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As much as I love getting outdoors, going for scenic drives, and discovering small towns, I also really love a good city break. And after a few years where we were discouraged from visiting anywhere too populated, it feels good to be planning one again!
Now, the key to a good city break is to pick a place brimming with culture. You want somewhere that not only has history on display in the form of landmarks and museums, but you also want somewhere with an engaging food scene as well as a thriving small business environment. A few quirky touches never hurts either.
Of course, there are some very obvious choices when it comes to culture cities. Most people immediately think of New York City, Rome, Paris, and London. However, I’d argue there are plenty of cultural cities closer and more accessible than you’d think, and I’ve rounded up some of my favorites below.
9 Incredible Cultural Cities to Visit Next
1. Montreal, Quebec, Canada
Montreal has to be my top cultural city destination this year. Its more northern location makes it perfect for summer visits as you won’t be sweating while walking or biking around, and as the largest city in Canada’s Quebec province, it’s got everything you could want. Once you arrive, head over to Vieux-Montréal (or Old Montreal) to be right in the city’s historic center. Traverse cobblestone streets, admire the European facades, and be sure to stop by one of the many bistros with outdoor seating. On one of your days, walk up Mont-Royal to take in the panoramic views, and if you’re here on a weekend, witness Tam Tams in the Park. For dinner, check into the city’s many neighborhoods like Chinatown or Little Italy for some truly authentic eats. And, of course, you can’t visit without trying poutine!
For more ideas on what to do, check out our “Montreal” episode
2. Kuala Lumpur, Malaysia
For many people who visit Asia often, Kuala Lumpur is usually just seen as a layover city. As the main headquarters of popular budget airline AirAsia, many people often fly in and fly out without ever seeing the city – which seems like a shame! Malaysia itself is an interesting blend of Indian, Malay, and Chinese cultures, and nowhere is that better seen than in Kuala Lumpur. Head over to see the colorful stairs and Hindu shrine at Batu Caves and then spend your days checking out different neighborhoods and their diverse architecture. From mosques to Chinese temples and from shophouses to modern skyscrapers like the Menara KL Tower, I promise you’ll be surprised by how much there is to see and do.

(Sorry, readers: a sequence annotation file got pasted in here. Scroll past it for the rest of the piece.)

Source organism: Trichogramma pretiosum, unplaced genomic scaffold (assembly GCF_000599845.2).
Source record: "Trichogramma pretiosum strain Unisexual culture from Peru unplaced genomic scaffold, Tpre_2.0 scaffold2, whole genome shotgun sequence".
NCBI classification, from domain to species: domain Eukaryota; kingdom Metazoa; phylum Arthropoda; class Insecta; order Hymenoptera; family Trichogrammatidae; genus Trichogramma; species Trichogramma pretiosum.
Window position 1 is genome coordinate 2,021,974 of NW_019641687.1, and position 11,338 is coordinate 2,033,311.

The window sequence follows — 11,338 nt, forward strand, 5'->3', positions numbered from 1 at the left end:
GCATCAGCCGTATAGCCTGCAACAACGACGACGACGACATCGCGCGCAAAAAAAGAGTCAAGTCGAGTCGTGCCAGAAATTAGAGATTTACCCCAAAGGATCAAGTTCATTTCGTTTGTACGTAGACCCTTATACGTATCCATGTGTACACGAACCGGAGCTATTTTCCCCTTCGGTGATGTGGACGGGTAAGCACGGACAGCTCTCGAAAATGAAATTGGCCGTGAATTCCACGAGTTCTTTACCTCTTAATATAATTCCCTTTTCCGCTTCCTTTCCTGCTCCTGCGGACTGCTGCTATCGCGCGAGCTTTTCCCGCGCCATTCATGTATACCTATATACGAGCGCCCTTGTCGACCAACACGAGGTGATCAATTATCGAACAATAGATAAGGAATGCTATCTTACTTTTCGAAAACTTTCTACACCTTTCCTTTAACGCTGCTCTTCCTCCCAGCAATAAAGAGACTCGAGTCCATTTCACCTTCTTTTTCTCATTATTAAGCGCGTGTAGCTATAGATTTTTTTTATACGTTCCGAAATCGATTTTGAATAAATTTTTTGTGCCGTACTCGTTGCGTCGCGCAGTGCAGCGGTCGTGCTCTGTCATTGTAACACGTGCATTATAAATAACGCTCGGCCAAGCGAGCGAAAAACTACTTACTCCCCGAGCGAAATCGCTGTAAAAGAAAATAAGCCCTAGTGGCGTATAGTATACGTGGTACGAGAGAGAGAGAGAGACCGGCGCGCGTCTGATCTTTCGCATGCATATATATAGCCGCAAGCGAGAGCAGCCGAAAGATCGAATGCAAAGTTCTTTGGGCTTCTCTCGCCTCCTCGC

3. San Diego, CA, USA
Now when most people think of San Diego, they think of its proximity to the ocean. However, there’s so much more to this SoCal city that makes it fun for those looking for some culture as well. The first stop you should make is Balboa Park, which stretches over a thousand acres and is home to a number of museums and institutions. You could easily spend multiple days discovering its every charming nook and cranny from the Spanish Village Art Center to the Museum of Us. Another must-visit is Barrio Logan, a Mexican-American neighborhood filled with cool, local businesses, and restaurants. Shop for souvenirs at Simón Limón and pick up a one-of-a-kind outfit from Sew Loka before grabbing tacos at ¡Salud Tacos! When it comes to where to stay, there’s no better spot than the historic Hotel del Coronado. It’s been an icon of San Diego’s beachfront since the late 1800s for good reason.
For more ideas on what to do, check out our “California Road Trip” episode
4. Kansas City, MO, USA
Now if you’ve ever been one of those people who thinks midwest and culture don’t mix, Kansas City will change your mind right away. Nicknamed the Paris of the Plains, this city has it all for anyone looking for a fun trip. Explore its famous jazz history first at the American Jazz Museum and later at one of the many live music bars. Wander around Country Club Plaza, which looks like it’s straight out of Southern Spain, and for an incredible view of the city at sunset, head to the Liberty Memorial at the country’s only World War I Museum. Whatever you do, don’t miss out on the barbecue scene here – some might say it’s even better than the South!
5. Budapest, Hungary